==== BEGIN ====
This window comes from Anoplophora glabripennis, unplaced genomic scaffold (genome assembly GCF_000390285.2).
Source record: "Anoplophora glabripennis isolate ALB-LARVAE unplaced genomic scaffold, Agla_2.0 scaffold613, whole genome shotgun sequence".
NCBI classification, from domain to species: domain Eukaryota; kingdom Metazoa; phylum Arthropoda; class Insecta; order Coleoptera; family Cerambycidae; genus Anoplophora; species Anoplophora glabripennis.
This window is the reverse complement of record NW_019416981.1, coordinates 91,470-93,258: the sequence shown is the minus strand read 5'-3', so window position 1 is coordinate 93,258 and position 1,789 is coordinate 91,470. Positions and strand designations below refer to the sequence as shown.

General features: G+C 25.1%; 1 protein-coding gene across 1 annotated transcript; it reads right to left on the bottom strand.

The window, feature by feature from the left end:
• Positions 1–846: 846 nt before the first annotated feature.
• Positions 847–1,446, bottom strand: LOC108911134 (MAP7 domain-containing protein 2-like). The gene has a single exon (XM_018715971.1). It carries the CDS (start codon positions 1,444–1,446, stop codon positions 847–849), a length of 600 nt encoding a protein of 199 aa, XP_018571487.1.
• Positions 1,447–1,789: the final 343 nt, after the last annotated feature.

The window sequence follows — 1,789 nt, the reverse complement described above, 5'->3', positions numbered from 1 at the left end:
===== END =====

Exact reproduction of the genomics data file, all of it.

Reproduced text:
This window comes from Anoplophora glabripennis, unplaced genomic scaffold (genome assembly GCF_000390285.2).
Source record: "Anoplophora glabripennis isolate ALB-LARVAE unplaced genomic scaffold, Agla_2.0 scaffold613, whole genome shotgun sequence".
NCBI classification, from domain to species: domain Eukaryota; kingdom Metazoa; phylum Arthropoda; class Insecta; order Coleoptera; family Cerambycidae; genus Anoplophora; species Anoplophora glabripennis.
This window is the reverse complement of record NW_019416981.1, coordinates 91,470-93,258: the sequence shown is the minus strand read 5'-3', so window position 1 is coordinate 93,258 and position 1,789 is coordinate 91,470. Positions and strand designations below refer to the sequence as shown.

General features: G+C 25.1%; 1 protein-coding gene across 1 annotated transcript; it reads right to left on the bottom strand.

The window, feature by feature from the left end:
• Positions 1–846: 846 nt before the first annotated feature.
• Positions 847–1,446, bottom strand: LOC108911134 (MAP7 domain-containing protein 2-like). The gene has a single exon (XM_018715971.1). It carries the CDS (start codon positions 1,444–1,446, stop codon positions 847–849), a length of 600 nt encoding a protein of 199 aa, XP_018571487.1.
• Positions 1,447–1,789: the final 343 nt, after the last annotated feature.

The window sequence follows — 1,789 nt, the reverse complement described above, 5'->3', positions numbered from 1 at the left end: